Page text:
Don’t get me wrong, I am not arguing for one version of equality at the exclusion of all others. They all serve a role, and a mature, honest and intelligent discussion would deal with the trade offs of managing and balancing them to the betterment of society. Liberal societies which began to prosper and advance in the last two hundred years placed strong emphasis though on rule egalitarianism and equality commensurate with contribution.

    I have gone on long enough for a blog comment, but if you are following along so far, I think I have adequately refuted the framework underlying the author’s article. He doesn’t understand economics, world trends, cooperation, competition, liberalism, progress or equality. As such, everything else he spouts is nonsense. If he is interested, I will gladly expand on any of these points. My guess is he will just look for a more gullible audience for his propaganda.

    • jayrayspicer

      Swami, your every response on this site demonstrates the magnificent set of blinders you are wearing. You seem oblivious to the difference between capitalism and industrialization.

      Industrialization, including specialization of labor and automation, is the driver of economic prosperity that you continue to sing the praises of. Adam Smith’s pin factory works just fine without capitalism. Capitalism, mercantilism, socialism, fascism, and communism are just different ways of organizing industrialization. All of them clearly work, though some obviously work better and more fairly than others. The official economies of the Soviet Union and Nazi Germany produced plenty of tanks, bombers, munitions, consumer goods, infrastructure, and so on. Both of those alternatives to socialist-capitalist organization of industrialization raised millions from subsistence living to more secure economic footings. Neither of them succeeded by any of these measures as well as the heavily regulated and taxed socialist-capitalist economy of the United States. Yet you persist in ascribing all of the advantages of industrialization to only capitalism. And that’s not to mention that the Industrial Revolution started and operated for 200 years under mercantilism, raising the global standard of living the while.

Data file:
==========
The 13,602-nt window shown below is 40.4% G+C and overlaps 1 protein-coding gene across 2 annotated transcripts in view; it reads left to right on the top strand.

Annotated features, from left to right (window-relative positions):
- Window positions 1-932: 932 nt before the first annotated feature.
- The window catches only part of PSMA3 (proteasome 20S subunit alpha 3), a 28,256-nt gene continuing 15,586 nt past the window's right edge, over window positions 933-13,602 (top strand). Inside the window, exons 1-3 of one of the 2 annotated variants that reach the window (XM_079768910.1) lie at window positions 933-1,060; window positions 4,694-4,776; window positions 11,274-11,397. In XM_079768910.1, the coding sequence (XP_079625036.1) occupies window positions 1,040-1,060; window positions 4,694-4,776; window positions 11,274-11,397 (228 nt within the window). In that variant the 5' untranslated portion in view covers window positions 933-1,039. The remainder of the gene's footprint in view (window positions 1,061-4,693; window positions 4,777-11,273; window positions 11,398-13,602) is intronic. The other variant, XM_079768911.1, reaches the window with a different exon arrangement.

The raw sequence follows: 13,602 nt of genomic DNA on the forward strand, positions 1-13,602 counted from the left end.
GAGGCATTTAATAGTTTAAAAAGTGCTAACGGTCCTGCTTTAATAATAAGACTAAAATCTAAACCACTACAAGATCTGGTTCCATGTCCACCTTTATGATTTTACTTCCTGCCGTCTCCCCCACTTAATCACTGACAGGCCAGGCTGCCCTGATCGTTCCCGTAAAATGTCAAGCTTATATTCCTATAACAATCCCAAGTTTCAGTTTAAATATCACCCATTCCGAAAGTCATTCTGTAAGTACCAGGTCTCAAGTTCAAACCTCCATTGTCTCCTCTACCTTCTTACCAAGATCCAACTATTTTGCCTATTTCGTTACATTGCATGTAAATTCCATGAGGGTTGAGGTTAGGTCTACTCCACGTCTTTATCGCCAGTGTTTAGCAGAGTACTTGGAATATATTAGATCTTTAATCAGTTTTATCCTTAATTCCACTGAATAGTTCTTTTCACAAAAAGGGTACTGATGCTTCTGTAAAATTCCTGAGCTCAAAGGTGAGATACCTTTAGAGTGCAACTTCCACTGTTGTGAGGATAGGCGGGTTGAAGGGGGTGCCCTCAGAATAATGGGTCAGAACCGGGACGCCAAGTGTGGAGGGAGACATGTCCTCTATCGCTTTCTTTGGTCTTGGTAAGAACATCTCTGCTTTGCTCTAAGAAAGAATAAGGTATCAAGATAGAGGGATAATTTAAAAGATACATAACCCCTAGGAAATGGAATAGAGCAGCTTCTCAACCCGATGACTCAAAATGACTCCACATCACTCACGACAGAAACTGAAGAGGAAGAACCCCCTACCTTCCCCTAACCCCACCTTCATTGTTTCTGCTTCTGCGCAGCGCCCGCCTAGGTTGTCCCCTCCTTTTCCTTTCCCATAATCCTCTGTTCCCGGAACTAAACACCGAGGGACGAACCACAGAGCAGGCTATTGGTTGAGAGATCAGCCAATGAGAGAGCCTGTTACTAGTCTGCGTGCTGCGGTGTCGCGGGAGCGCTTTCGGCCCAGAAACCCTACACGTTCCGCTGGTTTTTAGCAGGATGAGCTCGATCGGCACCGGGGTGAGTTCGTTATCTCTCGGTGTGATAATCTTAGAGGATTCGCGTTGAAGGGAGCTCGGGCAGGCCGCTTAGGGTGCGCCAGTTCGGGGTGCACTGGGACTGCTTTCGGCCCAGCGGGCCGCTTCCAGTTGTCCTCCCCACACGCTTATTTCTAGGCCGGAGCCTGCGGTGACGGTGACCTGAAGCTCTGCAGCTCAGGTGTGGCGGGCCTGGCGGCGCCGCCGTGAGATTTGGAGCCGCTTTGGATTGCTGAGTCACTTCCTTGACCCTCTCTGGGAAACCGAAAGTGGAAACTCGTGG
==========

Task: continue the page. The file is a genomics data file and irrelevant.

Nobody on this site is arguing for anything more than a better understanding of capitalist economics that would give us a better shot at managing our economies to the betterment of all. Nobody here is an adherent of any of the other isms, except insofar as capitalism has only ever been successfully practiced in socialist environments. Not command economies like communism and fascism, but socialist economies, in which the government makes certain requirements of capitalism. Not determining outcomes, but setting and refereeing the rules of the game, and ensuring certain minimum levels of access and opportunity. Unfettered capitalism has never been seen. It’s unlikely that it would work as well as you seem to think it would.

      Why? Well for starters, let’s talk about inequality. I know you think this is an important and required element of a successful economic order. And to an extent, I agree with that. On the other hand, it can clearly go too far, and it clearly has gone too far as of the early 21st Century.

      The profit motive leads to competition. Competition leads to winners and losers. It also leads to profit. Profit leads to retained earnings. Differential retained earnings from the winning firm to the second-place firm is analogous to the winner of a footrace being allowed to start the next footrace ahead of his competitor by the margin he won the last race. To an extent, this incentive is needed in order to promote economic expansion. But at some point, this advantage at the beginning of the next race becomes overwhelming and anticompetitive. This is the point at which economic inequality begins to retard, rather than promote, economic activity. It is laughable to speak of competition when your competitor has billions of dollars more in the bank than you do. It is laughable to speak of giant corporations being taken down by smaller, nimbler “competitors”. This doesn’t happen. Giant corporations don’t fall to competition. They fall to internal inefficiency and complacency.